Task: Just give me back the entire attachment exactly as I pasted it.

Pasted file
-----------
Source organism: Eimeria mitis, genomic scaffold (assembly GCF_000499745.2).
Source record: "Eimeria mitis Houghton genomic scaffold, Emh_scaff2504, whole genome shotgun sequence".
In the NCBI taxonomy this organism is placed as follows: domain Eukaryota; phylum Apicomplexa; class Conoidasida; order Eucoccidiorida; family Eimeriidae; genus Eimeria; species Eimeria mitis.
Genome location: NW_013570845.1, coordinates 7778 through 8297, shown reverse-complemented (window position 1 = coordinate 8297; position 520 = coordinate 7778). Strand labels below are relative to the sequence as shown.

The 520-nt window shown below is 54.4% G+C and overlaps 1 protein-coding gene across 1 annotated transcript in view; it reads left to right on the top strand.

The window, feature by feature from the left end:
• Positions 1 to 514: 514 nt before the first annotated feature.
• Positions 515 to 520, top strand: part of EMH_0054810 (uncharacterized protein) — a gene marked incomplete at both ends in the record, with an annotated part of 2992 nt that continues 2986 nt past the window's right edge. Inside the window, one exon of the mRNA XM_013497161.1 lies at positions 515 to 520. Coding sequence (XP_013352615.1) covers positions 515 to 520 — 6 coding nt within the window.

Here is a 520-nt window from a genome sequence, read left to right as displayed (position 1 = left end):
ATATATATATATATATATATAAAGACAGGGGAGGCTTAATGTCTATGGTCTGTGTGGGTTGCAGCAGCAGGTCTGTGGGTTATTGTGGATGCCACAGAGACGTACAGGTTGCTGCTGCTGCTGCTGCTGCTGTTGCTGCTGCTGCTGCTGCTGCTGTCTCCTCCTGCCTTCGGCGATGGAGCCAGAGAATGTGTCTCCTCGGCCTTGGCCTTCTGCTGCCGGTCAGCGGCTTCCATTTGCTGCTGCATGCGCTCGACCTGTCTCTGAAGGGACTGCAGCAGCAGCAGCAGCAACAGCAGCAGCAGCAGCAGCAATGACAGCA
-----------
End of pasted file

Source organism: Eimeria mitis, genomic scaffold (assembly GCF_000499745.2).
Source record: "Eimeria mitis Houghton genomic scaffold, Emh_scaff2504, whole genome shotgun sequence".
In the NCBI taxonomy this organism is placed as follows: domain Eukaryota; phylum Apicomplexa; class Conoidasida; order Eucoccidiorida; family Eimeriidae; genus Eimeria; species Eimeria mitis.
Genome location: NW_013570845.1, coordinates 7778 through 8297, shown reverse-complemented (window position 1 = coordinate 8297; position 520 = coordinate 7778). Strand labels below are relative to the sequence as shown.

The 520-nt window shown below is 54.4% G+C and overlaps 1 protein-coding gene across 1 annotated transcript in view; it reads left to right on the top strand.

The window, feature by feature from the left end:
• Positions 1 to 514: 514 nt before the first annotated feature.
• Positions 515 to 520, top strand: part of EMH_0054810 (uncharacterized protein) — a gene marked incomplete at both ends in the record, with an annotated part of 2992 nt that continues 2986 nt past the window's right edge. Inside the window, one exon of the mRNA XM_013497161.1 lies at positions 515 to 520. Coding sequence (XP_013352615.1) covers positions 515 to 520 — 6 coding nt within the window.

Here is a 520-nt window from a genome sequence, read left to right as displayed (position 1 = left end):
ATATATATATATATATATATAAAGACAGGGGAGGCTTAATGTCTATGGTCTGTGTGGGTTGCAGCAGCAGGTCTGTGGGTTATTGTGGATGCCACAGAGACGTACAGGTTGCTGCTGCTGCTGCTGCTGCTGTTGCTGCTGCTGCTGCTGCTGCTGTCTCCTCCTGCCTTCGGCGATGGAGCCAGAGAATGTGTCTCCTCGGCCTTGGCCTTCTGCTGCCGGTCAGCGGCTTCCATTTGCTGCTGCATGCGCTCGACCTGTCTCTGAAGGGACTGCAGCAGCAGCAGCAGCAACAGCAGCAGCAGCAGCAGCAATGACAGCA